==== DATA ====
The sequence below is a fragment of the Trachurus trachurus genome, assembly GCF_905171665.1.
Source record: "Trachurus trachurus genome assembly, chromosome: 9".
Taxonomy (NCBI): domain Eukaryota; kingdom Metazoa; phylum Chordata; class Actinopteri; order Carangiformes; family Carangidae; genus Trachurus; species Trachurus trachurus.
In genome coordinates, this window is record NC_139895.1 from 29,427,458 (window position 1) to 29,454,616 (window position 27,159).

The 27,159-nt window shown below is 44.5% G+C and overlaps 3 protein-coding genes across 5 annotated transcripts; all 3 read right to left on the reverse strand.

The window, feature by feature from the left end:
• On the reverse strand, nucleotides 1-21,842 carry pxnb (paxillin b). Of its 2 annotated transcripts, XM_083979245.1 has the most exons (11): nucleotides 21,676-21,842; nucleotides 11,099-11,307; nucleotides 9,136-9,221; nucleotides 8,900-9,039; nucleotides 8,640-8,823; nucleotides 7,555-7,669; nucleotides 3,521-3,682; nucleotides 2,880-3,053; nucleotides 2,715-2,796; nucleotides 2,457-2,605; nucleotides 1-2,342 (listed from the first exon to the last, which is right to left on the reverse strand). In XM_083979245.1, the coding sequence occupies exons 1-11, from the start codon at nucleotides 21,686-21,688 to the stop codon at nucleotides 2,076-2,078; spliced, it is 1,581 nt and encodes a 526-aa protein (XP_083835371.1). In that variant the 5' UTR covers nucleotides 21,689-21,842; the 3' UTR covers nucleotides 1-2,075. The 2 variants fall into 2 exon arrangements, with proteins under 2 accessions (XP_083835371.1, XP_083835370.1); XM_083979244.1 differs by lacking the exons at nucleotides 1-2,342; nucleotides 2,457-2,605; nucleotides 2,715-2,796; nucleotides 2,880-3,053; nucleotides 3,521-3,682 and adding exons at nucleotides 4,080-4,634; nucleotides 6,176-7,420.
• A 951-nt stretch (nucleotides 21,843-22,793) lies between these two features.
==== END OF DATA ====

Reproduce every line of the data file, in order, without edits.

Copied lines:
The sequence below is a fragment of the Trachurus trachurus genome, assembly GCF_905171665.1.
Source record: "Trachurus trachurus genome assembly, chromosome: 9".
Taxonomy (NCBI): domain Eukaryota; kingdom Metazoa; phylum Chordata; class Actinopteri; order Carangiformes; family Carangidae; genus Trachurus; species Trachurus trachurus.
In genome coordinates, this window is record NC_139895.1 from 29,427,458 (window position 1) to 29,454,616 (window position 27,159).

The 27,159-nt window shown below is 44.5% G+C and overlaps 3 protein-coding genes across 5 annotated transcripts; all 3 read right to left on the reverse strand.

The window, feature by feature from the left end:
• On the reverse strand, nucleotides 1-21,842 carry pxnb (paxillin b). Of its 2 annotated transcripts, XM_083979245.1 has the most exons (11): nucleotides 21,676-21,842; nucleotides 11,099-11,307; nucleotides 9,136-9,221; nucleotides 8,900-9,039; nucleotides 8,640-8,823; nucleotides 7,555-7,669; nucleotides 3,521-3,682; nucleotides 2,880-3,053; nucleotides 2,715-2,796; nucleotides 2,457-2,605; nucleotides 1-2,342 (listed from the first exon to the last, which is right to left on the reverse strand). In XM_083979245.1, the coding sequence occupies exons 1-11, from the start codon at nucleotides 21,686-21,688 to the stop codon at nucleotides 2,076-2,078; spliced, it is 1,581 nt and encodes a 526-aa protein (XP_083835371.1). In that variant the 5' UTR covers nucleotides 21,689-21,842; the 3' UTR covers nucleotides 1-2,075. The 2 variants fall into 2 exon arrangements, with proteins under 2 accessions (XP_083835371.1, XP_083835370.1); XM_083979244.1 differs by lacking the exons at nucleotides 1-2,342; nucleotides 2,457-2,605; nucleotides 2,715-2,796; nucleotides 2,880-3,053; nucleotides 3,521-3,682 and adding exons at nucleotides 4,080-4,634; nucleotides 6,176-7,420.
• A 951-nt stretch (nucleotides 21,843-22,793) lies between these two features.